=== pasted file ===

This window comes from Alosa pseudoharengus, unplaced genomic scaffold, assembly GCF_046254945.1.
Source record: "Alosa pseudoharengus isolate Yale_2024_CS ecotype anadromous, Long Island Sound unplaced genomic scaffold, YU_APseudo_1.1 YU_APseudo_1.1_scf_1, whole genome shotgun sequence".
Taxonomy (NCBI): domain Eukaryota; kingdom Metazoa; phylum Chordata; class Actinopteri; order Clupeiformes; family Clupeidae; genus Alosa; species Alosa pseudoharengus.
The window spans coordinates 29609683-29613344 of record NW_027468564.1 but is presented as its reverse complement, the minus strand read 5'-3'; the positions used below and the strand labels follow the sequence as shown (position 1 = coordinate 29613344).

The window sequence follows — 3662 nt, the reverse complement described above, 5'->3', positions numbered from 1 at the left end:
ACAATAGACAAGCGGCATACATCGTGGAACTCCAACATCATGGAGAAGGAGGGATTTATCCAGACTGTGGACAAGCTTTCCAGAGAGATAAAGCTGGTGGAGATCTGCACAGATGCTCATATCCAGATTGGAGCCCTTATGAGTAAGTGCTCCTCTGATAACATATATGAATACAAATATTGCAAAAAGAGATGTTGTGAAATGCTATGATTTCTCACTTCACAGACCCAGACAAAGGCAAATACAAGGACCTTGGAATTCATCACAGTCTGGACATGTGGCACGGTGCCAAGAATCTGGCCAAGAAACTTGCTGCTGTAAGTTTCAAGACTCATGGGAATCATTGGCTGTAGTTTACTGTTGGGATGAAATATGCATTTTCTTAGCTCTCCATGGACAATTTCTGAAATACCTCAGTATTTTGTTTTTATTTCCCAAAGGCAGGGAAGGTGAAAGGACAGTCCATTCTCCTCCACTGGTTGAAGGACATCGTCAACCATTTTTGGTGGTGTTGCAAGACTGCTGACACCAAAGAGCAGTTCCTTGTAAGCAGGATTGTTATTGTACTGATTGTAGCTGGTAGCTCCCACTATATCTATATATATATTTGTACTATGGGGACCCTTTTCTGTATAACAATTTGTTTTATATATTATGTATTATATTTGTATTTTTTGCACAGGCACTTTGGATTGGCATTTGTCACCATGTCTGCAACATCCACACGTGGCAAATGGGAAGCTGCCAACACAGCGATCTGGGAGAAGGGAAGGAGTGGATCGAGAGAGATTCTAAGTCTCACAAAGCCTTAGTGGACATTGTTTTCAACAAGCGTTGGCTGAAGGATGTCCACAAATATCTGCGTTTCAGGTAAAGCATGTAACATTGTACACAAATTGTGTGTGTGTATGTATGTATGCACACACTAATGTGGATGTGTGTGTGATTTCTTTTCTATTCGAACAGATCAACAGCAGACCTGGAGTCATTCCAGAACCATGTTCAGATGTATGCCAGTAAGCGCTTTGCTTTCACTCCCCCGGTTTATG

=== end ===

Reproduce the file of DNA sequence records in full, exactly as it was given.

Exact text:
This window comes from Alosa pseudoharengus, unplaced genomic scaffold, assembly GCF_046254945.1.
Source record: "Alosa pseudoharengus isolate Yale_2024_CS ecotype anadromous, Long Island Sound unplaced genomic scaffold, YU_APseudo_1.1 YU_APseudo_1.1_scf_1, whole genome shotgun sequence".
Taxonomy (NCBI): domain Eukaryota; kingdom Metazoa; phylum Chordata; class Actinopteri; order Clupeiformes; family Clupeidae; genus Alosa; species Alosa pseudoharengus.
The window spans coordinates 29609683-29613344 of record NW_027468564.1 but is presented as its reverse complement, the minus strand read 5'-3'; the positions used below and the strand labels follow the sequence as shown (position 1 = coordinate 29613344).

The window sequence follows — 3662 nt, the reverse complement described above, 5'->3', positions numbered from 1 at the left end:
ACAATAGACAAGCGGCATACATCGTGGAACTCCAACATCATGGAGAAGGAGGGATTTATCCAGACTGTGGACAAGCTTTCCAGAGAGATAAAGCTGGTGGAGATCTGCACAGATGCTCATATCCAGATTGGAGCCCTTATGAGTAAGTGCTCCTCTGATAACATATATGAATACAAATATTGCAAAAAGAGATGTTGTGAAATGCTATGATTTCTCACTTCACAGACCCAGACAAAGGCAAATACAAGGACCTTGGAATTCATCACAGTCTGGACATGTGGCACGGTGCCAAGAATCTGGCCAAGAAACTTGCTGCTGTAAGTTTCAAGACTCATGGGAATCATTGGCTGTAGTTTACTGTTGGGATGAAATATGCATTTTCTTAGCTCTCCATGGACAATTTCTGAAATACCTCAGTATTTTGTTTTTATTTCCCAAAGGCAGGGAAGGTGAAAGGACAGTCCATTCTCCTCCACTGGTTGAAGGACATCGTCAACCATTTTTGGTGGTGTTGCAAGACTGCTGACACCAAAGAGCAGTTCCTTGTAAGCAGGATTGTTATTGTACTGATTGTAGCTGGTAGCTCCCACTATATCTATATATATATTTGTACTATGGGGACCCTTTTCTGTATAACAATTTGTTTTATATATTATGTATTATATTTGTATTTTTTGCACAGGCACTTTGGATTGGCATTTGTCACCATGTCTGCAACATCCACACGTGGCAAATGGGAAGCTGCCAACACAGCGATCTGGGAGAAGGGAAGGAGTGGATCGAGAGAGATTCTAAGTCTCACAAAGCCTTAGTGGACATTGTTTTCAACAAGCGTTGGCTGAAGGATGTCCACAAATATCTGCGTTTCAGGTAAAGCATGTAACATTGTACACAAATTGTGTGTGTGTATGTATGTATGCACACACTAATGTGGATGTGTGTGTGATTTCTTTTCTATTCGAACAGATCAACAGCAGACCTGGAGTCATTCCAGAACCATGTTCAGATGTATGCCAGTAAGCGCTTTGCTTTCACTCCCCCGGTTTATG